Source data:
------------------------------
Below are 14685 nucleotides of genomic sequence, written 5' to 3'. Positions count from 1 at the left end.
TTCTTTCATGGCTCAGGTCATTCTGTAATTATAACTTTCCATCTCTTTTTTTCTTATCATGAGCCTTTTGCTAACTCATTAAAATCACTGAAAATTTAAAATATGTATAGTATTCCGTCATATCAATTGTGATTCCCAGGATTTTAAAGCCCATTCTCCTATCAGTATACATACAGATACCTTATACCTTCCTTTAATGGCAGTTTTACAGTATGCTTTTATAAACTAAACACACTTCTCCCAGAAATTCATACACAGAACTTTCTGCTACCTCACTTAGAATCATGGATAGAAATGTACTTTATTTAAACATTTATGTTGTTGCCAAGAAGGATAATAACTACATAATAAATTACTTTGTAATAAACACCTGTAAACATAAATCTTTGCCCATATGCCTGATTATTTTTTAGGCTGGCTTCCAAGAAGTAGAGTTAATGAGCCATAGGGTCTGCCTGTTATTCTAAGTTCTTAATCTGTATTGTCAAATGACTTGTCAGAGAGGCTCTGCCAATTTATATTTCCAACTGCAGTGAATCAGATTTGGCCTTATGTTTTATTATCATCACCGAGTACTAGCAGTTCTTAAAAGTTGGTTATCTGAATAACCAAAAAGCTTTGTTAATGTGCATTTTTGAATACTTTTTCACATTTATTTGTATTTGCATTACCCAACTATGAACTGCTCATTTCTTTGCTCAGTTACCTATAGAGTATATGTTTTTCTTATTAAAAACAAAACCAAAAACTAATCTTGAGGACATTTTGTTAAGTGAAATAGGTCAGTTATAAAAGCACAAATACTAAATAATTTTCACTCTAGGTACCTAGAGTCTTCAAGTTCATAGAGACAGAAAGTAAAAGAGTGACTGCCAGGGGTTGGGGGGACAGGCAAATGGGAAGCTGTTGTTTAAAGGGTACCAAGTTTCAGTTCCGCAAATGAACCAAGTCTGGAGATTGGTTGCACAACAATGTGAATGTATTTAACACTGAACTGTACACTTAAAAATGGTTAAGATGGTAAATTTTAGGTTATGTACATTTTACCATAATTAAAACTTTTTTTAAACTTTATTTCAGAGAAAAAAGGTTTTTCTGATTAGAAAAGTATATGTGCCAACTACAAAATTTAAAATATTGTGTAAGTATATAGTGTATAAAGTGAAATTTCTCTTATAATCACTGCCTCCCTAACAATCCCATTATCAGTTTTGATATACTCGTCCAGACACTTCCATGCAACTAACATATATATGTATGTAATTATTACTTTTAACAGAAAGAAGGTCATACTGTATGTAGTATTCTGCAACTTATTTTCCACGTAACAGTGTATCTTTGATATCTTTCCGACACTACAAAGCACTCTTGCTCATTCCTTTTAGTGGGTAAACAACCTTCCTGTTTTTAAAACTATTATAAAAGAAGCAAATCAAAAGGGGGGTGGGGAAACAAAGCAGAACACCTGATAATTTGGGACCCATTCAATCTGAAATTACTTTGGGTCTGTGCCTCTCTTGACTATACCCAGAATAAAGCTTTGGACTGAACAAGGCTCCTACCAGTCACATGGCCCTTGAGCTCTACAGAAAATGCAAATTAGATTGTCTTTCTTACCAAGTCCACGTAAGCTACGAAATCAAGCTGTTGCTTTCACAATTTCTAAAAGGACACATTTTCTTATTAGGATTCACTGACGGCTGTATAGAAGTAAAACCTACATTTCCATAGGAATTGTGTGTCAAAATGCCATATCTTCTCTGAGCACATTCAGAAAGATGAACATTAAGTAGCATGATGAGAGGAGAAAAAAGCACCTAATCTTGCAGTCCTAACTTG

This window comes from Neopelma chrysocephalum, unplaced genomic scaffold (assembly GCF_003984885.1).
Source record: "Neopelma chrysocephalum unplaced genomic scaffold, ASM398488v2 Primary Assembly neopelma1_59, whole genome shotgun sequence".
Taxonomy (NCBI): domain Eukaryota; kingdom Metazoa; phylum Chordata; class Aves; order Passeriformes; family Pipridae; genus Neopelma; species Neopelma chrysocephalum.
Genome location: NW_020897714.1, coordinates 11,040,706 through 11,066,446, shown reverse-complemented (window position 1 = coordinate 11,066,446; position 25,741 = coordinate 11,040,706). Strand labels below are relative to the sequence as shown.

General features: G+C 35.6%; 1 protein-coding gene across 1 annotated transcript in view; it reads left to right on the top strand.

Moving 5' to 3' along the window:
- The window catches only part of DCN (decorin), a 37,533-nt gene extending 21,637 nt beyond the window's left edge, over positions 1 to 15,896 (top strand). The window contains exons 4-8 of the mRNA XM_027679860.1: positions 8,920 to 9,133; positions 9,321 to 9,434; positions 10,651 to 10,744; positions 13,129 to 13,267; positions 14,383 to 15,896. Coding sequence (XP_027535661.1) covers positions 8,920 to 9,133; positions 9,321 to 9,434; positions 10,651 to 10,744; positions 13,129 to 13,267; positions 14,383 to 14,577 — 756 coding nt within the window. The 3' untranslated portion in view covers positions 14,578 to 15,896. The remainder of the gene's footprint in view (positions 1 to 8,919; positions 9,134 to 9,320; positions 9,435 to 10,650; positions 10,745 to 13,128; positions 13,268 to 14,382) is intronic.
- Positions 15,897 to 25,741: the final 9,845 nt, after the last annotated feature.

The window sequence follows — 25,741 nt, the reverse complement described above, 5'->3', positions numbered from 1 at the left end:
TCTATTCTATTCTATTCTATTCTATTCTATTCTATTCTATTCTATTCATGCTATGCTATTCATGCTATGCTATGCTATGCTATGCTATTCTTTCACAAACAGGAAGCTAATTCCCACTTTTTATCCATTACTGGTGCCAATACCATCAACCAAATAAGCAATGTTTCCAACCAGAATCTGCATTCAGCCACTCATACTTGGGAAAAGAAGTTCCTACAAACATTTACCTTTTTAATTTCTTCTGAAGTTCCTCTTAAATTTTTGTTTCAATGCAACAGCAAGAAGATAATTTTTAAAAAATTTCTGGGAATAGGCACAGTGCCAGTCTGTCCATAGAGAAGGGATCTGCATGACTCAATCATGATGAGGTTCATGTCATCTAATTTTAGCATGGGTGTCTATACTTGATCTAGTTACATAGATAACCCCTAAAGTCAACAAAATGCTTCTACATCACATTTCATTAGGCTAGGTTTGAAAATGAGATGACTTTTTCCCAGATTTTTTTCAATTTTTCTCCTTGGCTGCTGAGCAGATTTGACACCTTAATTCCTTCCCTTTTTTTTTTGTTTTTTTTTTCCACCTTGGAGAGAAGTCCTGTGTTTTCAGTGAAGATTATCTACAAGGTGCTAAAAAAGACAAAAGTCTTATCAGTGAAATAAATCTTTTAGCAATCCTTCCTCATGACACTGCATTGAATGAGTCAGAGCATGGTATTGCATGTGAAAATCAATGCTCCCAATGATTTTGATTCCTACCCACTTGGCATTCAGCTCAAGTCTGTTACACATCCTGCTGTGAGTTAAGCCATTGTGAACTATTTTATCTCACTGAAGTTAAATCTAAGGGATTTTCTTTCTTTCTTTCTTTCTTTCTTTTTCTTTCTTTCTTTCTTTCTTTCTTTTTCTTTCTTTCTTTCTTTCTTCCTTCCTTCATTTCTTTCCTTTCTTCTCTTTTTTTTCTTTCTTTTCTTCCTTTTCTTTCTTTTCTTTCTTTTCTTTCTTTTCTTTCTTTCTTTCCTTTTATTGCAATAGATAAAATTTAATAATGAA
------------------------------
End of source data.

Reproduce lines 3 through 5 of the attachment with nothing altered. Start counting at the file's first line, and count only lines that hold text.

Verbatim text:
This window comes from Neopelma chrysocephalum, unplaced genomic scaffold (assembly GCF_003984885.1).
Source record: "Neopelma chrysocephalum unplaced genomic scaffold, ASM398488v2 Primary Assembly neopelma1_59, whole genome shotgun sequence".
Taxonomy (NCBI): domain Eukaryota; kingdom Metazoa; phylum Chordata; class Aves; order Passeriformes; family Pipridae; genus Neopelma; species Neopelma chrysocephalum.